Doping raid: 3.8 million drugs ensured - sports
- Throughout Europe, investigators ensured a record-breaking amount of doping drugs in a raid: according to Europol so far 3.8 million drugs and counterfeit drugs, plus 24 tons of steroid powder.
- Investigators arrested 234 suspects (none in Germany), instituted 839 cases (463 in Germany), exposed 17 criminally organized gangs and detained nine underground laboratories (including none in Germany).
- The raid was directed mainly against recreational athletes.
- Basically, the numbers are not more than a blueprint for the fight against doping that prosecutors and investigators have been conducting for years.
It was an impressive pharmacy show that investigators from various European countries presented on Tuesday, in Italy, France, Belgium, Hungary. Photographs showed masked investigators hitting a door on a red-plastered, inconspicuous apartment building that apparently contained a doping kitchen. There were shelves in the rooms of underground laboratories, and the pillboxes piled up in the compartments. In other photos, police officers exposed dozens of ampoules and specimens they had previously confiscated in raids. Operation "Viribus" the investigators had christened the venture, in the course of which they had promoted all this, probably based on a classic from the Latin and history lessons: Viribus Unitis, join forces.
The global sport is again in the sights of a cross-border anti-doping raid - about half a year after "Operation Aderlass", which was directed against a resident in Erfurt blood doping ring in elite sports. So now "Operation Viribus". The dedicated to the state of things, especially those dark channels through which tons of prohibited substances in the fitness and mass sports market are pumped. European investigators had been researching from mid-January to late April in 33 countries and have now struck; an important hub of the drug couriers was in Vienna, as Austrian authorities announced.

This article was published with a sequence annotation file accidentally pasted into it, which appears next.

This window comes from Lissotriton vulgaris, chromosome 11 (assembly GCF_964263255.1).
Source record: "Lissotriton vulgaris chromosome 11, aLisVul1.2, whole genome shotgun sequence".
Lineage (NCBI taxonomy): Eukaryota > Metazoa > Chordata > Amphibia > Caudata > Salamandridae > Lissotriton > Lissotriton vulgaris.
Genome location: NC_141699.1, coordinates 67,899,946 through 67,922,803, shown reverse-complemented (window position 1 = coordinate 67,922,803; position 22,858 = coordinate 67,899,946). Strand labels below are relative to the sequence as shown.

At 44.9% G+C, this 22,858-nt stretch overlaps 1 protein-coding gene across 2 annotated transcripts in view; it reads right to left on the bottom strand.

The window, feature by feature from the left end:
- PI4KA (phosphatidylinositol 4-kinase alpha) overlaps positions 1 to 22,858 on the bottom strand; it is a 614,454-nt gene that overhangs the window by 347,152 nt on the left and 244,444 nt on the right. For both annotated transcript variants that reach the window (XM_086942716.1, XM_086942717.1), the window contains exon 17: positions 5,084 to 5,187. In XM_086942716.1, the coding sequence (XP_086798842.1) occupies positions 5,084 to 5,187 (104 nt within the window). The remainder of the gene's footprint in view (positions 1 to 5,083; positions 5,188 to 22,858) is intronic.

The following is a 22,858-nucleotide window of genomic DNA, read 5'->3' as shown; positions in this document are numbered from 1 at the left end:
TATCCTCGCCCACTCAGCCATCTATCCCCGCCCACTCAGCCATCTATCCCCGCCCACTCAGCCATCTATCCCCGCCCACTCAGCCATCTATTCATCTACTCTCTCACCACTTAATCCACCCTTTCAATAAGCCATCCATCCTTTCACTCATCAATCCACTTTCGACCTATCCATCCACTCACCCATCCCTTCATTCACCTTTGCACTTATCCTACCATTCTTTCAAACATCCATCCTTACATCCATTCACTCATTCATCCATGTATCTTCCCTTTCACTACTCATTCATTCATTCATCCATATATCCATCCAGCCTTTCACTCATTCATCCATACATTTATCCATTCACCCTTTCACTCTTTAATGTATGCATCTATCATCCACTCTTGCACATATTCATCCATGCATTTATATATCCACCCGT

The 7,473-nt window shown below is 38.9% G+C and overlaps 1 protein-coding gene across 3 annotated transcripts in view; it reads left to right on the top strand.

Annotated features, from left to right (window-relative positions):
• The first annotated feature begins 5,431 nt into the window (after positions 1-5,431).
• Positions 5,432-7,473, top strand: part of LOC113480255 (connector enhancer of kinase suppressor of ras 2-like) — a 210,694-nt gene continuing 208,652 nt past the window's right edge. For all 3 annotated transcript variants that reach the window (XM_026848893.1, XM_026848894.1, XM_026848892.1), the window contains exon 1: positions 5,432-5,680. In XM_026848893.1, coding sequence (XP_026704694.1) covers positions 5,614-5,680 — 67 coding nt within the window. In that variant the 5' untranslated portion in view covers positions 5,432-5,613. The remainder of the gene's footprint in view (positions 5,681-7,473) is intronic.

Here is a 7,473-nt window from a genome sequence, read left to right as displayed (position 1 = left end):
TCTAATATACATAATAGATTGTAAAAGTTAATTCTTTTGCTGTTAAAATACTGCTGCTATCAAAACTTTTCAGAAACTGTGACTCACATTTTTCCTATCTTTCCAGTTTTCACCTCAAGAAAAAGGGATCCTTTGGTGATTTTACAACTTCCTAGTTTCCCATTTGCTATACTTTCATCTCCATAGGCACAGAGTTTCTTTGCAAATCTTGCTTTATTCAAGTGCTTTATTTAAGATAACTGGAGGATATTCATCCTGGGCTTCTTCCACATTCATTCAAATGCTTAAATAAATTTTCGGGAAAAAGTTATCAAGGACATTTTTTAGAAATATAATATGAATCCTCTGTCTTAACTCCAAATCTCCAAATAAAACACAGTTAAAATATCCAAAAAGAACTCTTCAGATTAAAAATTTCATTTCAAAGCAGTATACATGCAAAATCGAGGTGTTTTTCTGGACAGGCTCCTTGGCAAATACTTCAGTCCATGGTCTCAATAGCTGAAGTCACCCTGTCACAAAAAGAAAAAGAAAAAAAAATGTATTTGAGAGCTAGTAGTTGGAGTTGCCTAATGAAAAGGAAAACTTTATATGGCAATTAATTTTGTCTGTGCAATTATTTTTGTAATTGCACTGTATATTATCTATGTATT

According to Europol, the European police force under whose flag "Viribus" runs, investigators have so far secured 3.8 million drugs and fake medicines, plus 24 tons (!) Steroid powder. They arrested 234 suspects (none in Germany), instituted 839 cases (463 in Germany), exposed 17 criminally organized gangs and removed nine underground laboratories (including none in Germany). This operation, Europol said, is the largest of its kind so far.
Top-class sport is again involved, albeit on the sidelines
And the top sport is involved again, albeit on the sidelines. The World Anti-Doping Agency has contributed "practical support and information," she said. Most of it should have happened under the direction of Günter Younger, once an investigator in the Bavarian State Office of Criminal Investigation and Interpol; He now heads the Wada Investigation Department and continues to be well networked in state circles. Operations like "Viribus," Younger said in a first message, "produce real results and can significantly affect the availability and distribution of illegal drugs used by athletes worldwide." What Younger politely spared: that such criminological excavations are usually more effective than all the discreet blood and urine tests that organized sport relies on. Whereupon in the course of the operation now probably also some suspicions in the high-tech sector revealed: It had taken 1357 blood and urine samples of athletes, Europol said. Who, when and where was tested and above all: how failed the tests, the authority initially made no information.
These are impressive numbers presented by the investigators. But basically, they do not stand for more than a - of course massive - blueprint of those anti-doping controls that investigators have been leading for a long time. About 80 percent of these procedures are for recreational and recreational sports, connoisseurs, ten percent of the pharmacy needs, at best five top athletes - even if the often attracts the most attention with its few cases. The majority of the clientele are certainly others: fitness and endurance athletes, bodybuilders. Driven by the desire for a stronger or more profiled body, after recognition or a little prize money at the Volkstriathlon around the corner. And demand is booming: "Over the past 20 years, global trade in anabolic steroids has increased dramatically," Europol said. The Nuremberg pharmacologist Fritz Sörgel said two years ago: "As is well known, the doping scene is now considered more lucrative than the drug scene."